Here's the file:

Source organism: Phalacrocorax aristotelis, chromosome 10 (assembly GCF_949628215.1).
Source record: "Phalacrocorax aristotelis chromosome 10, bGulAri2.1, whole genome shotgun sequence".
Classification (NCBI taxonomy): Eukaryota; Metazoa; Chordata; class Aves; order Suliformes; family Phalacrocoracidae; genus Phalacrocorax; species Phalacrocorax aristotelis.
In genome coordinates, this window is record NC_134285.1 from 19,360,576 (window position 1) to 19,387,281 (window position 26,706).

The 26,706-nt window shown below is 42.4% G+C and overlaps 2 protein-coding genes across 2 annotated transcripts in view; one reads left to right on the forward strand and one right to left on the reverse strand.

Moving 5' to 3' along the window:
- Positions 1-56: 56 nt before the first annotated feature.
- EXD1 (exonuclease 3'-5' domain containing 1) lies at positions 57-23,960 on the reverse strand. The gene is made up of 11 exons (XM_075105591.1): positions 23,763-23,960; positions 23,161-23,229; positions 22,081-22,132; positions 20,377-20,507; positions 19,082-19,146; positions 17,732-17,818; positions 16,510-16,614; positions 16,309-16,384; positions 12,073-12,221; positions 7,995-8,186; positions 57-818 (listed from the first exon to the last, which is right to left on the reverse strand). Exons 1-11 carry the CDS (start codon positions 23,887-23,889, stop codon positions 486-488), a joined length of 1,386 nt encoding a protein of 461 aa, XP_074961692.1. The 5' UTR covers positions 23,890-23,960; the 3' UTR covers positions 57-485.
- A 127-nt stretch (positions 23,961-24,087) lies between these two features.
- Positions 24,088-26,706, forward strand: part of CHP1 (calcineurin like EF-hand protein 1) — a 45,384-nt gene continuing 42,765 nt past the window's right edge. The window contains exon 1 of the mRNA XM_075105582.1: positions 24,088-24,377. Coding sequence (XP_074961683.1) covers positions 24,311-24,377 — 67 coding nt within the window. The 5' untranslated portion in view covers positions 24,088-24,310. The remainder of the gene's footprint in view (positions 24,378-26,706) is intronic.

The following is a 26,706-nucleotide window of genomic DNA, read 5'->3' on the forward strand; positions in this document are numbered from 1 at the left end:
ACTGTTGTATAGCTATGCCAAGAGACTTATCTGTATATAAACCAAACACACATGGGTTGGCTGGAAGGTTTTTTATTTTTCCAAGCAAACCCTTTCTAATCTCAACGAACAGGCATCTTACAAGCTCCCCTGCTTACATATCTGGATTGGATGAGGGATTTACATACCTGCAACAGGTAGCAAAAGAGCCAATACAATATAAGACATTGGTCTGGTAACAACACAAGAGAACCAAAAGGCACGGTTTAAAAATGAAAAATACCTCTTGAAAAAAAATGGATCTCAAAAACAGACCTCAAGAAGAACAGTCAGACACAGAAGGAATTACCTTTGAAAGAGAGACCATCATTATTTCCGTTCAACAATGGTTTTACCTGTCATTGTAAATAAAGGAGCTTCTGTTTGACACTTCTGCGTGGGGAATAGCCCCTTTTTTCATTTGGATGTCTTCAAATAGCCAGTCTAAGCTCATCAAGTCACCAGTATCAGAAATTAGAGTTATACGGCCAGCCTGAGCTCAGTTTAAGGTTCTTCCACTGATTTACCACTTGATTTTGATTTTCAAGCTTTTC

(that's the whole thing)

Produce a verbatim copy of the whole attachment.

Source organism: Phalacrocorax aristotelis, chromosome 10 (assembly GCF_949628215.1).
Source record: "Phalacrocorax aristotelis chromosome 10, bGulAri2.1, whole genome shotgun sequence".
Classification (NCBI taxonomy): Eukaryota; Metazoa; Chordata; class Aves; order Suliformes; family Phalacrocoracidae; genus Phalacrocorax; species Phalacrocorax aristotelis.
In genome coordinates, this window is record NC_134285.1 from 19,360,576 (window position 1) to 19,387,281 (window position 26,706).

The 26,706-nt window shown below is 42.4% G+C and overlaps 2 protein-coding genes across 2 annotated transcripts in view; one reads left to right on the forward strand and one right to left on the reverse strand.

Moving 5' to 3' along the window:
- Positions 1-56: 56 nt before the first annotated feature.
- EXD1 (exonuclease 3'-5' domain containing 1) lies at positions 57-23,960 on the reverse strand. The gene is made up of 11 exons (XM_075105591.1): positions 23,763-23,960; positions 23,161-23,229; positions 22,081-22,132; positions 20,377-20,507; positions 19,082-19,146; positions 17,732-17,818; positions 16,510-16,614; positions 16,309-16,384; positions 12,073-12,221; positions 7,995-8,186; positions 57-818 (listed from the first exon to the last, which is right to left on the reverse strand). Exons 1-11 carry the CDS (start codon positions 23,887-23,889, stop codon positions 486-488), a joined length of 1,386 nt encoding a protein of 461 aa, XP_074961692.1. The 5' UTR covers positions 23,890-23,960; the 3' UTR covers positions 57-485.
- A 127-nt stretch (positions 23,961-24,087) lies between these two features.
- Positions 24,088-26,706, forward strand: part of CHP1 (calcineurin like EF-hand protein 1) — a 45,384-nt gene continuing 42,765 nt past the window's right edge. The window contains exon 1 of the mRNA XM_075105582.1: positions 24,088-24,377. Coding sequence (XP_074961683.1) covers positions 24,311-24,377 — 67 coding nt within the window. The 5' untranslated portion in view covers positions 24,088-24,310. The remainder of the gene's footprint in view (positions 24,378-26,706) is intronic.

The following is a 26,706-nucleotide window of genomic DNA, read 5'->3' on the forward strand; positions in this document are numbered from 1 at the left end:
ACTGTTGTATAGCTATGCCAAGAGACTTATCTGTATATAAACCAAACACACATGGGTTGGCTGGAAGGTTTTTTATTTTTCCAAGCAAACCCTTTCTAATCTCAACGAACAGGCATCTTACAAGCTCCCCTGCTTACATATCTGGATTGGATGAGGGATTTACATACCTGCAACAGGTAGCAAAAGAGCCAATACAATATAAGACATTGGTCTGGTAACAACACAAGAGAACCAAAAGGCACGGTTTAAAAATGAAAAATACCTCTTGAAAAAAAATGGATCTCAAAAACAGACCTCAAGAAGAACAGTCAGACACAGAAGGAATTACCTTTGAAAGAGAGACCATCATTATTTCCGTTCAACAATGGTTTTACCTGTCATTGTAAATAAAGGAGCTTCTGTTTGACACTTCTGCGTGGGGAATAGCCCCTTTTTTCATTTGGATGTCTTCAAATAGCCAGTCTAAGCTCATCAAGTCACCAGTATCAGAAATTAGAGTTATACGGCCAGCCTGAGCTCAGTTTAAGGTTCTTCCACTGATTTACCACTTGATTTTGATTTTCAAGCTTTTC